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Siegfried: Page 598
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who, purged of Wotan’s conscious awareness of contradiction, can become a “knower through feeling” as Wagner describes this phenomenon below:

[P. 208] “In presence of the Dramatic Artwork, nothing should remain for the combining Intellect to search for. Everything in it must come to an issue sufficient to set our [P. 209] Feeling at rest thereon; for in the setting-at-rest of this Feeling resides the repose, itself, which brings us an instinctive understanding of Life. In the Drama, we must become knowers through the Feeling. The Understanding tells us: ‘So is it,’ – only when the Feeling has told us: ‘So must it be.’ “ [520W-{50-1/51} Opera and Drama: PW Vol. II, p. 208-209]

It is in this sense that the Woodbird has informed him of the use he can make of the Tarnhelm and Ring, allowing Siegfried to remain ignorant (that is to say, unconscious) of their use. This corresponds with what Siegfried will say to Bruennhilde in T.P.2 when he is about to depart from his muse to undertake new adventures (Wagner’s code for: undertake new deeds of art) in the outside world, after receiving inspiration from her. In response to Bruennhilde’s observation that she has imparted to Siegfried the runes the gods (that is to say, Wotan) have imparted to her, Siegfried asks her not to chide him if her teaching has nonetheless left him untaught. Because Bruennhilde, his unconscious mind, knows these things for him, Siegfried can grasp them subliminally without knowing them consciously. Thus he does indeed draw inspiration from Alberich’s Ring and Tarnhelm and even Hoard subliminally, and therefore from Wotan’s confession of his dangerous, unspoken secret, without having to pay the conscious price of fear which Alberich’s curse required of the Ring’s owner. This is the ultimate consequence of Froh’s remark in R.2 that thanks to Alberich’s sacrifice of love to win the Ring, the gods can now co-opt its power without paying Alberich’s price. It also explains the ultimate meaning of Wotan’s remark in R.2 that Loge’s cunning draws advantage from the enemy’s envy, for Loge is the archetype for the Waelsung heroes, and for the artist-hero Siegfried in particular.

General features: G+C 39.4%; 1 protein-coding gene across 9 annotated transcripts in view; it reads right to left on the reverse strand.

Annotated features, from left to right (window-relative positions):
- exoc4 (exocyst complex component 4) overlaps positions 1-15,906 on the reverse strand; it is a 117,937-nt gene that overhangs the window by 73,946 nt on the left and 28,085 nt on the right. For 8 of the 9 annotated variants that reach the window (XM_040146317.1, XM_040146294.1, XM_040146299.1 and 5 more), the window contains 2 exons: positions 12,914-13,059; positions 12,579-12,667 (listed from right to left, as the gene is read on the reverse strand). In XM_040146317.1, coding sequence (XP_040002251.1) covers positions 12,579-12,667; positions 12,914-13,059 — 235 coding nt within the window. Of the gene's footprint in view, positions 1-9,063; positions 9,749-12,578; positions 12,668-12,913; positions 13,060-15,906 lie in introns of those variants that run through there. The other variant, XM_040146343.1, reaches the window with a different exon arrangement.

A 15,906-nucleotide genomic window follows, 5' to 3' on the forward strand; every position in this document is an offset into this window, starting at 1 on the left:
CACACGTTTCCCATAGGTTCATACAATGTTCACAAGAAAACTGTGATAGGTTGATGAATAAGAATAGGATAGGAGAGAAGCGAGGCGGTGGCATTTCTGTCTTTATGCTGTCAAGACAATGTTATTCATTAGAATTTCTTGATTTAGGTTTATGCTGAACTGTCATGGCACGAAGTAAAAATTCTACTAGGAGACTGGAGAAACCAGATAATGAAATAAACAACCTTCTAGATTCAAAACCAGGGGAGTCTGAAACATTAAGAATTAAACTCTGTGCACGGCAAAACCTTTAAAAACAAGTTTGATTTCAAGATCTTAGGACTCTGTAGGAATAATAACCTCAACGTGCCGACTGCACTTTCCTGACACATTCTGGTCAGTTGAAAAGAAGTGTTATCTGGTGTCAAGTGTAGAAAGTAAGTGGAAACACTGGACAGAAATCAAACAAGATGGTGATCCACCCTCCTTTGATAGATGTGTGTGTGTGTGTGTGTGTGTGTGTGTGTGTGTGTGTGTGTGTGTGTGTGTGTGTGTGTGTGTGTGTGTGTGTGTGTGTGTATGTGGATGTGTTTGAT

Thus, thanks to Bruennhilde, Siegfried can live in the present, drawing subliminal inspiration from Alberich’s curse on the Ring without suffering from consciousness of it, while she holds for him, and protects him from, the disturbing knowledge of his venal origins, and fatal future:

“Siegfried lives entirely in the present, he is the hero, the finest gift of the will [i.e., the finest gift of Bruennhilde, who is Wotan’s “Will.”] [820W-{3/12/72} CD Vol. I, p. 466]

[P. 329] “Music cannot think: but she can materialise thoughts, i.e. she can give forth their emotional contents as no longer merely recollected, but made present. (…) [P. 330] … and inasmuch as we thus make our Feeling a living witness to the organic growth of one definite emotion from out another, we give to it the faculty of thinking: nay, we here give it a faculty of higher rank than thinking, to wit, the instinctive knowledge of a thought made real in Emotion.” [542W-{50-1/51} Opera and Drama: PW Vol. II, p. 329-330]

And this aesthetic understanding through feeling, which for Wagner is more powerful than objective truth itself (at least subjectively and psychologically), this “Wonder” which the Wagnerian music-drama offers, is Wagner’s substitute for the old religious faith in the supernatural which, in fear of the objective truth, had imprisoned the mind, as he says in his explanation of the artistic “Wonder” (previously cited) below:

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